First doses of Pfizer’s COVID-19 vaccine arrive in Virginia

Virginia

RICHMOND, Va. (WRIC) — After months of waiting, the first doses of the newly approved Pfizer-BioNTech COVID-19 vaccine have officially arrived in Virginia. The first shots in the state could be administered as early as Tuesday, according to Gov. Ralph Northam’s Administration.

Gov. Northam got a first look at the vaccine after it arrived at a Bon Secours hospital in Richmond on Monday. “These initial doses of the COVID-19 vaccine are a much-needed symbol of hope for our Commonwealth and our country,” Northam said in a statement. “With this remarkable medical achievement, we are beginning to see the light at the end of a long, dark tunnel.”

Sentara Healthcare in Hampton Roads also received a shipment of 11,700 doses on Monday. Sentara’s statement said the initial supply will be used to cover the first of two doses for healthcare workers. A second dose required after three weeks will be shipped on a later date.

Dr. Laurie Forlano, Deputy Commissioner of Population Health at the Virginia Department of Health, said 18 geographically diverse sites should receive a total of 72,150 doses by Tuesday.

“We’re thrilled that the vaccine is here and there is a lot of excitement around this but it’s still critical to maintain the prevention strategies that we have in place,” Forlano said.

The state is estimated to receive about 480,000 doses by the end of December between Pfizer and Moderna (if Moderna is approved). That’s enough to cover the first dose for about 96 percent of the half a million healthcare workers and long-term care residents being prioritized in the state’s first phase of immunizations, according to Northam’s office.

Virginia Hospital and Healthcare Association Communications Vice President Julian Walker said hospitals have to go through several steps before setting up clinics to administer the vaccine. After the shipment arrives at its initial site, Walker said the vaccine has to be transferred into ultra-cold storage. In some cases, he said it has to be redistributed throughout a region.

“Once the redistribution and the storage has occurred properly, then vaccination clinics can begin,” Walker said. “We have some who have said they will begin vaccinating as soon as Tuesday. Some, based on when their shipment arrives, may begin on Wednesday. Some may be later in the week.”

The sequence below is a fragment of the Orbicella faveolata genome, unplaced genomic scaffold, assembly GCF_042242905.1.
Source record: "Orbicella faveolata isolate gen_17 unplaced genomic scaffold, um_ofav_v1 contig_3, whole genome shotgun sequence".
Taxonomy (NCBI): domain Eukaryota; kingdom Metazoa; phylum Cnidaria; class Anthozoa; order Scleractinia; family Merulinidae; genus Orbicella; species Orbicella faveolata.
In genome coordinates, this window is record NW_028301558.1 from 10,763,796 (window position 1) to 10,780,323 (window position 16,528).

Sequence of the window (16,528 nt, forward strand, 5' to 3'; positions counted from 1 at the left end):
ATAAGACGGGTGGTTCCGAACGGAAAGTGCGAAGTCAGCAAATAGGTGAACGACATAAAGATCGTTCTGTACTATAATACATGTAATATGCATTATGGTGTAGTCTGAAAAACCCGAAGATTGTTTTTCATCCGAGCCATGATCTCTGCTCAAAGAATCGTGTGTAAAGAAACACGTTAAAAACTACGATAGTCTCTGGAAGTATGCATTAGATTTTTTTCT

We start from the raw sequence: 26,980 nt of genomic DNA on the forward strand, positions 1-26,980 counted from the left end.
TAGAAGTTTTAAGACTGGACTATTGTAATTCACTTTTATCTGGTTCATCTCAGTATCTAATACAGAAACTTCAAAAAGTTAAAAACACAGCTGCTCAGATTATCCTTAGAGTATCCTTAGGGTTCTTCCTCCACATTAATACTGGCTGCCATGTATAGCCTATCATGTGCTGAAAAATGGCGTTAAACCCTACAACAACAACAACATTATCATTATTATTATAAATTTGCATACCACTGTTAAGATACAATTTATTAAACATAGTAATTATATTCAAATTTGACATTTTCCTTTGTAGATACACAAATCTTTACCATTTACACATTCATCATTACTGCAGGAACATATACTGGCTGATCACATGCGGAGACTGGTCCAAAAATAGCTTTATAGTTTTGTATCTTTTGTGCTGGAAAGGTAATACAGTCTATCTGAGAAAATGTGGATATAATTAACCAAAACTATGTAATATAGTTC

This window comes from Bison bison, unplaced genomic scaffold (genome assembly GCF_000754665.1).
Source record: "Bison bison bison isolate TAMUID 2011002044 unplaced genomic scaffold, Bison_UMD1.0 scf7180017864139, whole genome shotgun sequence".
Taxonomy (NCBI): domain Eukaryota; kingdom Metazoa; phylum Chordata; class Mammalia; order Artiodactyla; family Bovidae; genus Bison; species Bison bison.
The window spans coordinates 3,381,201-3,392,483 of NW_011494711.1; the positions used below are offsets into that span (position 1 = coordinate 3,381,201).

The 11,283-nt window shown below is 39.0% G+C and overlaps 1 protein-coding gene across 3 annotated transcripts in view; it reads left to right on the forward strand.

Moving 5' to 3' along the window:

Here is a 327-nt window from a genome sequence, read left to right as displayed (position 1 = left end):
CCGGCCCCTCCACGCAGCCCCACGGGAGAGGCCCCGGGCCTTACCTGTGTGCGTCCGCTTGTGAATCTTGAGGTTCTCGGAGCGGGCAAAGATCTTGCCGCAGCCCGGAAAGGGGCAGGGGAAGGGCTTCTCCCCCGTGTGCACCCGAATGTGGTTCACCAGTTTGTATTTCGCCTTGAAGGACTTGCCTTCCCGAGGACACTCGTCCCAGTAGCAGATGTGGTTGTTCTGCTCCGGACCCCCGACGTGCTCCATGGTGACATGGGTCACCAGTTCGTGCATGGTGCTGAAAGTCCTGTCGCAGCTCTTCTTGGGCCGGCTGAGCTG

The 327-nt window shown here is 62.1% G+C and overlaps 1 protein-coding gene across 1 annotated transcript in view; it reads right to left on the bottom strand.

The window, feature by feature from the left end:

The first shipment of the Pfizer vaccine in Virginia will be dedicated entirely to healthcare workers most directly involved with the care of COVID-19 patients, a decision in line with CDC recommendations.

Sentara further specified that the first round will go to staff who work in emergency departments, ICU’s, COVID units and respiratory units.

“The COVID-19 vaccine is voluntary. Employees are not required to receive the vaccine,” the health system’s statement continued.

Internal surveys conducted by hospitals have indicated that some healthcare workers are still skeptical about getting the vaccine, according to Walker.

UVA Hospital Epidemiology Director Dr. Costi Sifri is co-chairing a safety and efficacy subcommittee within Virginia’s COVID-19 Vaccine Advisory Workgroup. The subcommittee met on Friday to review data submitted to the FDA before Pfizer’s vaccine was authorized for emergency use.

Dr. Sifri said, even though this is the first authorized vaccine that uses mRNA, the intervention has been studied for decades.

Asked about concerns over the speed of the clinical trial, Sifri said, “The Pfizer COVID-19 vaccine has been every bit as rigorous as other vaccine trails and so that has given us great confidence.”

While the subcommittee is comfortable with Pfizer’s vaccine being administered, Sifri said their work is not done. He said they will continue to evaluate emergency use authorizations as applications are submitted.

Sifri said there are still many unanswered questions about the vaccine, including how it could impact pregnant women, children and those with suppressed immune systems. He said it’s also too soon to tell if it will prevent person-to-person transmission and it’s still unclear how long the immunization’s protection will last.

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